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traditionmore about tradition

tradition


  4  definitions  found 
 
  From  Webster's  Revised  Unabridged  Dictionary  (1913)  [web1913]: 
 
  Tradition  \Tra*di"tion\,  n.  [OE.  tradicioun  L.  traditio,  from 
  tradere  to  give  up  transmit.  See  {Treason},  {Traitor}.] 
  1.  The  act  of  delivering  into  the  hands  of  another;  delivery. 
  ``A  deed  takes  effect  only  from  the  tradition  or 
  delivery.''  --Blackstone. 
 
  2.  The  unwritten  or  oral  delivery  of  information,  opinions, 
  doctrines,  practices,  rites,  and  customs,  from  father  to 
  son,  or  from  ancestors  to  posterity;  the  transmission  of 
  any  knowledge,  opinions,  or  practice,  from  forefathers  to 
  descendants  by  oral  communication,  without  written 
  memorials. 
 
  3.  Hence  that  which  is  transmitted  orally  from  father  to 
  son,  or  from  ancestors  to  posterity;  knowledge  or  belief 
  transmitted  without  the  aid  of  written  memorials;  custom 
  or  practice  long  observed. 
 
  Will  you  mock  at  an  ancient  tradition  begun  upon  an 
  honorable  respect?  --Shak. 
 
  Naught  but  tradition  remains  of  the  beautiful 
  village  of  Grand-Pr['e].  --Longfellow. 
 
  4.  (Theol.)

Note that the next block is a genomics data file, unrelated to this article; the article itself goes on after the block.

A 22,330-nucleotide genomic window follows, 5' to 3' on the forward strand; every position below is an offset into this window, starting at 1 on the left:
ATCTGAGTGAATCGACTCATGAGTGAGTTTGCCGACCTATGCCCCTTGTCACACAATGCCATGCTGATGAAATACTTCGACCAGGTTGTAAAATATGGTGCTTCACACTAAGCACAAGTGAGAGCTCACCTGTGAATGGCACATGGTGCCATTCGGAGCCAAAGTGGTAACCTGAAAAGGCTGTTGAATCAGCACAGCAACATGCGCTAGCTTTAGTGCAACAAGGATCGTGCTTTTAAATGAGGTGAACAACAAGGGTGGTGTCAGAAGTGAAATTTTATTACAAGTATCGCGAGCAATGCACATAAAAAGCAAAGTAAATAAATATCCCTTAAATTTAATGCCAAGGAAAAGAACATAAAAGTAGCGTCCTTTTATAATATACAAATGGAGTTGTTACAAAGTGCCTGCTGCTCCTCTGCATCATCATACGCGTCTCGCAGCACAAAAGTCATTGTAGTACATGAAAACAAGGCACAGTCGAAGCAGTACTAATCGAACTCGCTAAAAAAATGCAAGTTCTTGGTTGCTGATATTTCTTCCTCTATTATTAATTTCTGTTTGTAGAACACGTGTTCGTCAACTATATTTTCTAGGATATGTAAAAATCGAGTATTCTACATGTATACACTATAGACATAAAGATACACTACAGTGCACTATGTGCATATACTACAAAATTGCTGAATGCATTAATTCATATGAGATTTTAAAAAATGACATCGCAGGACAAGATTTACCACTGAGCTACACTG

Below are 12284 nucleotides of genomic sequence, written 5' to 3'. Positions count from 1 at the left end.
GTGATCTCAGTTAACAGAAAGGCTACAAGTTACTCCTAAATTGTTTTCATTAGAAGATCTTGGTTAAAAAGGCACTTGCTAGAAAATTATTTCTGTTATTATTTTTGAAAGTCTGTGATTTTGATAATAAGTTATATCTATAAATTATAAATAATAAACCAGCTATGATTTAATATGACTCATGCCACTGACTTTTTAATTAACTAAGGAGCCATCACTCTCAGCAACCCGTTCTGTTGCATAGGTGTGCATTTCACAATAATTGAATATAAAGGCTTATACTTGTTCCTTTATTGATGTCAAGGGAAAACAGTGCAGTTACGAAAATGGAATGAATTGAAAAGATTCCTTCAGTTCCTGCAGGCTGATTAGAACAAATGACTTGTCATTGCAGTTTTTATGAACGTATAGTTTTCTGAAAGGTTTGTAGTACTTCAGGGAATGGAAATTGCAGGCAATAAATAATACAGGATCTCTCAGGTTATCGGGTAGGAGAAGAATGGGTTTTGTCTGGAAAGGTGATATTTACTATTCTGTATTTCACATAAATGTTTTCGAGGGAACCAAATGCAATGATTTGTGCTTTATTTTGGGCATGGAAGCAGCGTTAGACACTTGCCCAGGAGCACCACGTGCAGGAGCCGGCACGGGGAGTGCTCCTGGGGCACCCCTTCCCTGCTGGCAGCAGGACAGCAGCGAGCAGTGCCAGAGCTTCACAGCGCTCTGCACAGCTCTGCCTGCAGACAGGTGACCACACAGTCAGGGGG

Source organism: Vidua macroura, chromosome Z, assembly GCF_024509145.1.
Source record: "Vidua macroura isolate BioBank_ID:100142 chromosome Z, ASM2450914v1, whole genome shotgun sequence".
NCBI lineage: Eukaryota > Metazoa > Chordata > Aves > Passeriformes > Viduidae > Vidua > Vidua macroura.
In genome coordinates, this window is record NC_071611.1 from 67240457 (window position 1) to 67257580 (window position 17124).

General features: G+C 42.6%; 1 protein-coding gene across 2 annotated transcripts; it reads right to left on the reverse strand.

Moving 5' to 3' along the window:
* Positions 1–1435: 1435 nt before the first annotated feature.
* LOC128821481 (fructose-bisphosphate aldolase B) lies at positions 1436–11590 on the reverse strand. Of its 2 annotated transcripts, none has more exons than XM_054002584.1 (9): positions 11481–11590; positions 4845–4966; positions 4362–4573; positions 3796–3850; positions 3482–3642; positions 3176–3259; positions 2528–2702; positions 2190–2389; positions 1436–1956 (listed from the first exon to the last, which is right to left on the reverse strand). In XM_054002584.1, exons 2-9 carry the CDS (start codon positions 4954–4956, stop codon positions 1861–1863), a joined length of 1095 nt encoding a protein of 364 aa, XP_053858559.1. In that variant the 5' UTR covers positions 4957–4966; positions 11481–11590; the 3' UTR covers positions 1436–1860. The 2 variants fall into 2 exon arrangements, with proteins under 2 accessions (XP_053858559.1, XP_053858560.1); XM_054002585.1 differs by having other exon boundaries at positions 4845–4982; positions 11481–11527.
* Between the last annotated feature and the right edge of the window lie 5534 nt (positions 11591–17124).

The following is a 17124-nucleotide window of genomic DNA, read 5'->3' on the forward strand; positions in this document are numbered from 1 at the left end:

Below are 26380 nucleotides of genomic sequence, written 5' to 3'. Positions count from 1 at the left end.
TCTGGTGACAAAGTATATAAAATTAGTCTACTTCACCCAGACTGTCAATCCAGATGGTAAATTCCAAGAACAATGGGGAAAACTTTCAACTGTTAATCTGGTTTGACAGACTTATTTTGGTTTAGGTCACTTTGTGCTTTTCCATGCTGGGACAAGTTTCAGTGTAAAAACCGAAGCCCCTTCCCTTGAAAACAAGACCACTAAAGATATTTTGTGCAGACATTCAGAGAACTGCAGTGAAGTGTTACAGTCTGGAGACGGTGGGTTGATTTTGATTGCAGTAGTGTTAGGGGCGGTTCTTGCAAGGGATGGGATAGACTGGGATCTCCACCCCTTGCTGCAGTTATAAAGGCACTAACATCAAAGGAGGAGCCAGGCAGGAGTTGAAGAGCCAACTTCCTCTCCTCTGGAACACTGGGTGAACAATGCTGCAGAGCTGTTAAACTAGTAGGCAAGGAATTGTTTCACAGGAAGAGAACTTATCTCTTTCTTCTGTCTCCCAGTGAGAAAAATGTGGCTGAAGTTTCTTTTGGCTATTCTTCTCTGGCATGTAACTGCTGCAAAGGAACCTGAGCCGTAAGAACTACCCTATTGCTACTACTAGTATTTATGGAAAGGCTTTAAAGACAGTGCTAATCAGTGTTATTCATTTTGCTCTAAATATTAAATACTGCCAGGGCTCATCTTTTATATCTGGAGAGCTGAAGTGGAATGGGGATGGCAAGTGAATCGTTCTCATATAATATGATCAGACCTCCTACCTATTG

a  An  unwritten  code  of  law  represented  to  have  been 
  given  by  God  to  Moses  on  Sinai. 
 
  Making  the  word  of  God  of  none  effect  through 
  your  tradition,  which  ye  have  delivered.  --Mark 
  vii.  13. 
  b  That  body  of  doctrine  and  discipline,  or  any  article 
  thereof,  supposed  to  have  been  put  forth  by  Christ  or 
  his  apostles,  and  not  committed  to  writing. 
 
  Stand  fast  and  hold  the  traditions  which  ye 
  have  been  taught,  whether  by  word  or  our 
  epistle.  --2  Thess.  ii 
  15. 
 
  {Tradition  Sunday}  (Eccl.),  Palm  Sunday;  --  so  called  because 
  the  creed  was  then  taught  to  candidates  for  baptism  at 
  Easter. 
 
  From  Webster's  Revised  Unabridged  Dictionary  (1913)  [web1913]: 
 
  Tradition  \Tra*di"tion\,  v.  t. 
  To  transmit  by  way  of  tradition;  to  hand  down  [Obs.] 
 
  The  following  story  is  .  .  .  traditioned  with  very  much 
  credit  amongst  our  English  Catholics.  --Fuller. 
 
  From  WordNet  r  1.6  [wn]: 
 
  tradition 
  n  1:  an  inherited  pattern  of  thought  or  action 
  2:  a  specific  practice  of  long  standing  [syn:  {custom}] 
 
  From  Easton's  1897  Bible  Dictionary  [easton]: 
 
  Tradition 
  any  kind  of  teaching,  written  or  spoken,  handed  down  from 
  generation  to  generation.  In  Mark  7:3,  9,  13,  Col.  2:8,  this 
  word  refers  to  the  arbitrary  interpretations  of  the  Jews.  In  2 
  Thess.  2:15;  3:6,  it  is  used  in  a  good  sense  Peter  (1  Pet. 
  1:18)  uses  this  word  with  reference  to  the  degenerate  Judaism  of 
  the  "strangers  scattered"  whom  he  addresses  (comp.  Acts  15:10; 
  Matt.  15:2-6;  Gal.  1:14). 
 




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